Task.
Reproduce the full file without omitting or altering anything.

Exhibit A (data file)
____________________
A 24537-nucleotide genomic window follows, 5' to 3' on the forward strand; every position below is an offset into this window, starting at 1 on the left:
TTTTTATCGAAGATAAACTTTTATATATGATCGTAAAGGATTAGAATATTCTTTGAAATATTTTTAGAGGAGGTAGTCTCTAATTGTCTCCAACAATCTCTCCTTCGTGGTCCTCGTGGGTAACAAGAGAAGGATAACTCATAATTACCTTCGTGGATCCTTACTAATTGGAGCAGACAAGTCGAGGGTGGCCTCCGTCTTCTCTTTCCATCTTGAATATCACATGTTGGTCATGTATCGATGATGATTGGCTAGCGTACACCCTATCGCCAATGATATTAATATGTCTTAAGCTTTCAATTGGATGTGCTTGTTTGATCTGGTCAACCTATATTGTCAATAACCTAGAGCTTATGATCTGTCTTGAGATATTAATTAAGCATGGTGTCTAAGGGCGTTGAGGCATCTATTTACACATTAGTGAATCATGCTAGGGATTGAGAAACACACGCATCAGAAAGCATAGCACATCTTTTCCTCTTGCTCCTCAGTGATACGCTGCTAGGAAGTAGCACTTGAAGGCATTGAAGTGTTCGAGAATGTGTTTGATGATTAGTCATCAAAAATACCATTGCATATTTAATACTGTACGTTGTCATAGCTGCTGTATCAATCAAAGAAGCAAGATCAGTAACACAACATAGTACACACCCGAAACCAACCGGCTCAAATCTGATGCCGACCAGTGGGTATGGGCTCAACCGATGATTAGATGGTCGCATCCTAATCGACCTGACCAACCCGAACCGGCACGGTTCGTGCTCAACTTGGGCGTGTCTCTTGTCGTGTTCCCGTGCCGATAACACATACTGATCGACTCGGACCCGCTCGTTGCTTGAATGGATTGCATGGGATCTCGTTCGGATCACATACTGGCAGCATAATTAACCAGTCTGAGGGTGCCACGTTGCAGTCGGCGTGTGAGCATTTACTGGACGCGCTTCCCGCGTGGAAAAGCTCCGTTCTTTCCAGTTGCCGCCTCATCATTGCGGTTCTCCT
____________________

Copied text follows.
A 24537-nucleotide genomic window follows, 5' to 3' on the forward strand; every position below is an offset into this window, starting at 1 on the left:
TTTTTATCGAAGATAAACTTTTATATATGATCGTAAAGGATTAGAATATTCTTTGAAATATTTTTAGAGGAGGTAGTCTCTAATTGTCTCCAACAATCTCTCCTTCGTGGTCCTCGTGGGTAACAAGAGAAGGATAACTCATAATTACCTTCGTGGATCCTTACTAATTGGAGCAGACAAGTCGAGGGTGGCCTCCGTCTTCTCTTTCCATCTTGAATATCACATGTTGGTCATGTATCGATGATGATTGGCTAGCGTACACCCTATCGCCAATGATATTAATATGTCTTAAGCTTTCAATTGGATGTGCTTGTTTGATCTGGTCAACCTATATTGTCAATAACCTAGAGCTTATGATCTGTCTTGAGATATTAATTAAGCATGGTGTCTAAGGGCGTTGAGGCATCTATTTACACATTAGTGAATCATGCTAGGGATTGAGAAACACACGCATCAGAAAGCATAGCACATCTTTTCCTCTTGCTCCTCAGTGATACGCTGCTAGGAAGTAGCACTTGAAGGCATTGAAGTGTTCGAGAATGTGTTTGATGATTAGTCATCAAAAATACCATTGCATATTTAATACTGTACGTTGTCATAGCTGCTGTATCAATCAAAGAAGCAAGATCAGTAACACAACATAGTACACACCCGAAACCAACCGGCTCAAATCTGATGCCGACCAGTGGGTATGGGCTCAACCGATGATTAGATGGTCGCATCCTAATCGACCTGACCAACCCGAACCGGCACGGTTCGTGCTCAACTTGGGCGTGTCTCTTGTCGTGTTCCCGTGCCGATAACACATACTGATCGACTCGGACCCGCTCGTTGCTTGAATGGATTGCATGGGATCTCGTTCGGATCACATACTGGCAGCATAATTAACCAGTCTGAGGGTGCCACGTTGCAGTCGGCGTGTGAGCATTTACTGGACGCGCTTCCCGCGTGGAAAAGCTCCGTTCTTTCCAGTTGCCGCCTCATCATTGCGGTTCTCCT